Furness fosters a diverse story


By pretty much all accounts, Furness is a family. And the principal is living proof. Daniel Peou was a Furness student and teacher before he took the reins of the school, and on Friday he led a celebration of 100 years with the doors open at 1900 S. Third St.

The Pennsport-based high school prides itself on being an international community, one that Peou, a refugee from Cambodia, is proud to see as a space where students of any nation can thrive.

“When you work you will succeed,” the principal told an auditorium full of students in an assembly before a celebratory multicultural fair. “It does not matter where you came from, it’s about how much you want it, and today we’re going to celebrate 100 years of Furness, but we’re also going to celebrate us.”

The event also featured student artwork and a thorough presentation on Furness’ long history. The school was named after Horace Howard Furness, a Philadelphia native, Harvard alum and notorious Shakesperean scholar who died in 1912 in Wallingford.

In the first 15 years of the 20th century, Philadelphia built a slew of schools in South Philadelphia, including: Southwark, 1835 S. Ninth St.; Abigail Vare, formerly 1619 E. Moyamensing Ave.; Nebinger, 601 Carpenter St.; Taggart, 400 W. Porter St.; and Jenks, 2501 S. 13th St. Construction of Furness began in ’13 and graduated its first class in ’14.

According to the school’s presentation, Furness was one of the largest elementary schools in the U.S. in the fall of ’14. The institution served many purposes and saw many transitions; from elementary to middle to high school, to young and adult-oriented education, to wartime functions like bond-selling and machine work instruction. The first high school graduation, with students matriculating in grade nine and finishing at 12, took place in ’91.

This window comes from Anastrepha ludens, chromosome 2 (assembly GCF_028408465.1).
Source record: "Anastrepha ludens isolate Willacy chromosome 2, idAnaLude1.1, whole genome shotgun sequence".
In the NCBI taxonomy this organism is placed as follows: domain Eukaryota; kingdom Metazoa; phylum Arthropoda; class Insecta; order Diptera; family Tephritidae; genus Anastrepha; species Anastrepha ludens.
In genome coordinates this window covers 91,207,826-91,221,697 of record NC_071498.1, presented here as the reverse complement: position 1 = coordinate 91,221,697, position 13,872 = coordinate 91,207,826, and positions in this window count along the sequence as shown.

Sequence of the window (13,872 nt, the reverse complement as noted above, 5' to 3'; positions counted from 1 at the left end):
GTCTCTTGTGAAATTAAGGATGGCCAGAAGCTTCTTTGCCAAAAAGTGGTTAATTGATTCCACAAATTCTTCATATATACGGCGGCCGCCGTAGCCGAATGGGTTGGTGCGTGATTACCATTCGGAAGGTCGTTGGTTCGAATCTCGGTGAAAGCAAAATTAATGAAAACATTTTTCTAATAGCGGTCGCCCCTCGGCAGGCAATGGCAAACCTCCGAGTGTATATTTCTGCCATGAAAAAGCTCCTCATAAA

Marvin Lenetsky, an alum who retired after a life of teaching within the building in 2006, was on hand to share advice with students. But he’s also one of the building’s biggest cheerleaders.

“Every transition that happened there was like a well-oiled educational machine,” the native of Fourth and Dickinson streets said. “There is a lot of trouble in the Philadelphia educational system, but this one’s a school that just keeps on going.”

He echoed Peou’s sentiments in his remarks to students, telling them that they would get out of their educational efforts what they put in.

“You got to learn to earn,” he instructed a room full of students of many ethnicities. “Embrace this school — because if you give it your all, they’ll give you their all.”

“Once you walk into Furness High School, you are a Furness student and [part of the] family,” Peou added following the assembly. “We try to run this school in a family environment.”

Tables lined the walls of the Furness gymnasium as world-flavored pop, hip-hop and dance music provided entertainment for the hungry students. The table of African-American-style foods included sweet potatoes, beans and fried and barbecue chicken. Indian, Chinese, Korean, Latin American, Pakistani and Nepalese selections added to the diverse setting.